"The gunman said they were doing this because somebody had killed their family and they didn't receive the death penalty and they should have."

That is the reason, Elsie Young testified yesterday, the Hanafi Muslims gave for taking her and 14 other persons hostage last March 9 at the District Building.

She then stepped from the witness stand and identified Abdul Muzikir, 22, also known as Marquette Anthony Hall, and Abdul Nuh, 28, also known as Mark E. Gibson, as the two men who had held her captive in a City Council office until she escaped about 7 p.m. on March 10.

She said Muzikir exchanged several shots with police who were in the main hallway of the fifth floor of the District Building and that at one time he turned and fired a blast into a room where the hostages were lying. She said the police fire knocked plaster from the wall of the room where she and the others were lying.

Muzikir and Nuh are two of 12 Hanafis on trial in D.C. Superior Court on charges of murder and kidnaping stemming from the takeover of the District Building and two other Washington locations - the international headquarters of B'nai B'rith, the Jewish service organization, and the Islamic Center.

The 12 are charged with these crimes in aid of an alleged conspiracy to force the government to turn over to them five Black Muslims convicted of murdering seven members of the family of Hamaas Abdul Khaalis, 55, alleged leader of the plot, in 1973. The Black Muslims all are serving multiple life sentences.

Young was the first witness from the District Building incident to testify that the hanafis there gave revenge for the 1973 murders as the motive for their action.

Numerous witnesses from the B'nai B'rith building and the Islamic Center have testified that they heard their captors speak of revenge.

The testimony of Mrs. Young, a receptionist at the City Council offices, was designed to advance the prosecution's conspiracy theory. Under this theory, all the defendants at all three sites are accused of acting for the same purposes. Thus, all are charged with murder in the death of Maurice Williams, a 24-year-old radio reporter who was cut down by a shotgun blast at the District Building.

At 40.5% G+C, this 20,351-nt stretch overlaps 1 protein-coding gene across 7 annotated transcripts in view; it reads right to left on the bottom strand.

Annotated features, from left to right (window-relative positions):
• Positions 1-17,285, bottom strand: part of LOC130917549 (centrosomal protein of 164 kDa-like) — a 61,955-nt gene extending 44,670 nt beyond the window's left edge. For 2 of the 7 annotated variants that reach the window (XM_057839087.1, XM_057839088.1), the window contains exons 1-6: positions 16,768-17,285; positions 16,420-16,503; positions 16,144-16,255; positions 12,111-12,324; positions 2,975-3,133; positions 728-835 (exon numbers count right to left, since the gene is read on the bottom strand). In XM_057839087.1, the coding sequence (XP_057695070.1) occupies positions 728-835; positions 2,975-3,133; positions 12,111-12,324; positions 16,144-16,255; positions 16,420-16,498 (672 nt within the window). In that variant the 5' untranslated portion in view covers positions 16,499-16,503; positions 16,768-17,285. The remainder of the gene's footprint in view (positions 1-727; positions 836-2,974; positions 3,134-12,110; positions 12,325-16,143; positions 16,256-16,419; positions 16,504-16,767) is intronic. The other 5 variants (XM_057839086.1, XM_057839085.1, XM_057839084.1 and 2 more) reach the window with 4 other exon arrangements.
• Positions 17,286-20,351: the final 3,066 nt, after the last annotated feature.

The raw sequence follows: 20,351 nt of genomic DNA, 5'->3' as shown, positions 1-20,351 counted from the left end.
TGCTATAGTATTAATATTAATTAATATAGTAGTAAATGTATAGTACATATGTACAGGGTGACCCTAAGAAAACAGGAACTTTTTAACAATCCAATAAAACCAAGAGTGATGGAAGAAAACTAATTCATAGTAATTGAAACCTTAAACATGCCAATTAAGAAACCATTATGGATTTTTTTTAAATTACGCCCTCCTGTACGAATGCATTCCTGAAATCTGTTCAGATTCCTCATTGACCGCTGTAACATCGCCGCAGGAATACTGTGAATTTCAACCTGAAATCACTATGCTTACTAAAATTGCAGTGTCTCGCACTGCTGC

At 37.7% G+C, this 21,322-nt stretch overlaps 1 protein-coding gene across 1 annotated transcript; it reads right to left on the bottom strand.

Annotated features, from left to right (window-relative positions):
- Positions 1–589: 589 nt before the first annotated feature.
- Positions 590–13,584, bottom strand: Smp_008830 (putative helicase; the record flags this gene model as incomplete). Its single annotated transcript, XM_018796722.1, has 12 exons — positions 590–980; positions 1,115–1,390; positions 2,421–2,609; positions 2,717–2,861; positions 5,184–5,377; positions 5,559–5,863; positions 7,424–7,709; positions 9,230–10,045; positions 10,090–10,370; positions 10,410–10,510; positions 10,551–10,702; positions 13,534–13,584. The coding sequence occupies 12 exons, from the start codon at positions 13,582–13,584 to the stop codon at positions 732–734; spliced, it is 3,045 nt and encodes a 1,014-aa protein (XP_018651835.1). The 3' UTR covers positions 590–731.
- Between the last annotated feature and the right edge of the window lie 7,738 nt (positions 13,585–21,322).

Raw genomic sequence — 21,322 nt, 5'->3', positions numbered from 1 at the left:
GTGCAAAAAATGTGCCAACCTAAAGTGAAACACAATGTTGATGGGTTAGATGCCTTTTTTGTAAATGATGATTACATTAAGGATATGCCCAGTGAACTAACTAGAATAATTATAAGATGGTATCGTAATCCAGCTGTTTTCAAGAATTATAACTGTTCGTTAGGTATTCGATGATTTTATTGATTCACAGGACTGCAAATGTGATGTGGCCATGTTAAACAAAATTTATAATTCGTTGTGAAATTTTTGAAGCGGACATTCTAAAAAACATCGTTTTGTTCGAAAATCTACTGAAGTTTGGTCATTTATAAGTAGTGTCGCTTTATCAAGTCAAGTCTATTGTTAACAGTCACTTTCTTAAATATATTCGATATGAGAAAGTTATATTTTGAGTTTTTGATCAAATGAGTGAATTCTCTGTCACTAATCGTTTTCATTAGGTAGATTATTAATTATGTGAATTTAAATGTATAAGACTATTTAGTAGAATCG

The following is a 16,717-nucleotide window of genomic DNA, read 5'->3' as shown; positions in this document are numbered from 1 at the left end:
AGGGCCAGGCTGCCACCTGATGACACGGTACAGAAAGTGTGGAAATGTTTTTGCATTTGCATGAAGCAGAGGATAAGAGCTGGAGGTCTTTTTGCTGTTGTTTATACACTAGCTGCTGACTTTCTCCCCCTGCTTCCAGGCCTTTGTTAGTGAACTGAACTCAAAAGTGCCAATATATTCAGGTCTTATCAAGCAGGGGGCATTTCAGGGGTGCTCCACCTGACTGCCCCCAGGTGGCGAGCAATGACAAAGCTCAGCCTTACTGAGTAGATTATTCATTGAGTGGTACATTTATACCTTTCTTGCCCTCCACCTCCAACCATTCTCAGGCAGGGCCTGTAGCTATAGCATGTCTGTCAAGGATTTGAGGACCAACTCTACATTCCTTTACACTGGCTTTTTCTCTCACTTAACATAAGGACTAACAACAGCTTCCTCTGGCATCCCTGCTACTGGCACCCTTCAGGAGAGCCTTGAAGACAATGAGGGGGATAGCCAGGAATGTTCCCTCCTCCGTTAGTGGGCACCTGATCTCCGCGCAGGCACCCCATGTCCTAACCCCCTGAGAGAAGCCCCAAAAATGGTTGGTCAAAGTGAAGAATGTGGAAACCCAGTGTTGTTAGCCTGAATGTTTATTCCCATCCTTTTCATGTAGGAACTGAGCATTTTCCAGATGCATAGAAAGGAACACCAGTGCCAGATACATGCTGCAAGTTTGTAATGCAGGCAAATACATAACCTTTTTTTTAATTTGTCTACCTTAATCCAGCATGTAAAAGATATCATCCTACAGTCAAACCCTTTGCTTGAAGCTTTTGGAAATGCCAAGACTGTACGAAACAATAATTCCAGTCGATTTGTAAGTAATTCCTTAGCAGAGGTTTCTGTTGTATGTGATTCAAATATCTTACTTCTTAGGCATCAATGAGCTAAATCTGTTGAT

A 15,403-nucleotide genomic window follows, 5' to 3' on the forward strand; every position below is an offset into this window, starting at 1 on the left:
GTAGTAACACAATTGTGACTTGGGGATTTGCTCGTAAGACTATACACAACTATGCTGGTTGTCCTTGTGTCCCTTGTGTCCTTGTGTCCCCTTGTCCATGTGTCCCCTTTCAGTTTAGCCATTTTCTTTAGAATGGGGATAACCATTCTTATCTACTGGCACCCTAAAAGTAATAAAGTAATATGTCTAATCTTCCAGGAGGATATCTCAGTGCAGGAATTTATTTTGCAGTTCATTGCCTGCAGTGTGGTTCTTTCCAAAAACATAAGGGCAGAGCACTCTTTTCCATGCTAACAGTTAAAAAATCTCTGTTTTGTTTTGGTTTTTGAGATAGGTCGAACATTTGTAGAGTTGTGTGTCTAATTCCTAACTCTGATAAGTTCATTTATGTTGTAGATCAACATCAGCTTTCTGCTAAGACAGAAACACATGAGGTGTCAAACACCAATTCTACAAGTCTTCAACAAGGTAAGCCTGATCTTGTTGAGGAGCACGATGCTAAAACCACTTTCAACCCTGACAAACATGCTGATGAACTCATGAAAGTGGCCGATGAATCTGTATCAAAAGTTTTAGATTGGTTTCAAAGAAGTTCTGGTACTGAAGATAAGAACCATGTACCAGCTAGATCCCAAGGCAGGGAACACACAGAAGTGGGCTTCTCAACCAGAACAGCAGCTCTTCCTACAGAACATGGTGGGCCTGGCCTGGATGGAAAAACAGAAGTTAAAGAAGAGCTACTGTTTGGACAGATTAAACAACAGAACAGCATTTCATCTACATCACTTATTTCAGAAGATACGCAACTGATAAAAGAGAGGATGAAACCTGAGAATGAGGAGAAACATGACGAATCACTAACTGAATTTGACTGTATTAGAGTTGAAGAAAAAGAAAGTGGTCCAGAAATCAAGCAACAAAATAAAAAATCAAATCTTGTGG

In another development yesterday, prosecutors introduced into evidence fingerprints of Abdul Nuh that had been take from a knife found in a U-Haul van allegedly used by the Hanafis to transport a small arsenal of weapons and other equipment to the B'nai B'rith building.

Most of yesterday's session - the 22d day of court proceedings since the trial began May 31 - concerned the "chain of custody" of various physical exhibits. The purpose of this testimony is to determine whether any of the exhibits could have been altered from the time they first were seized and the time they are presented in court.

There was testimony about the custody of a shotgun pellet taken from the chest of City Council member Marion S. Barry Jr., who was wounded at the District Building, about pellets taken from the body of Williams, and about more pellets taken from the arm and back of Robert J. Pierce, 51, a City Council aide who was wounded.

Pierce allegedly was shot by Abdul Muzikir when Muzikir turned and fired a blast into the room where the hostages had been ordered to lie on the floor. Young said she saw him do this. She also said she saw him pump the action of his shotgun several times and reload the weapon.

About 7 p.m. March 10, about 28 hours after she had been taken prisoner, Young told the jury, Muzikir put down his shotgun. She said she then "got up and ran" to safety.

Dr. Robert John Neviaser, an orthopedic surgeon at George Washington University Hospital, told the jury of Pierce's present condition.

"Well, first of all he's alive," the doctor said. "Secondly, he's completely paralyzed from (the lower back) down to his toes and his right forearm and hand have no function at the present time."

In another development Abdul Rahman, 37, also known as Clyde Young, complained of pain in his left hip. Judge Nicholas S. Nunzio ordered him to attend the trial after testimony by a doctor at D.C. jail that Rahman was running a slight fever.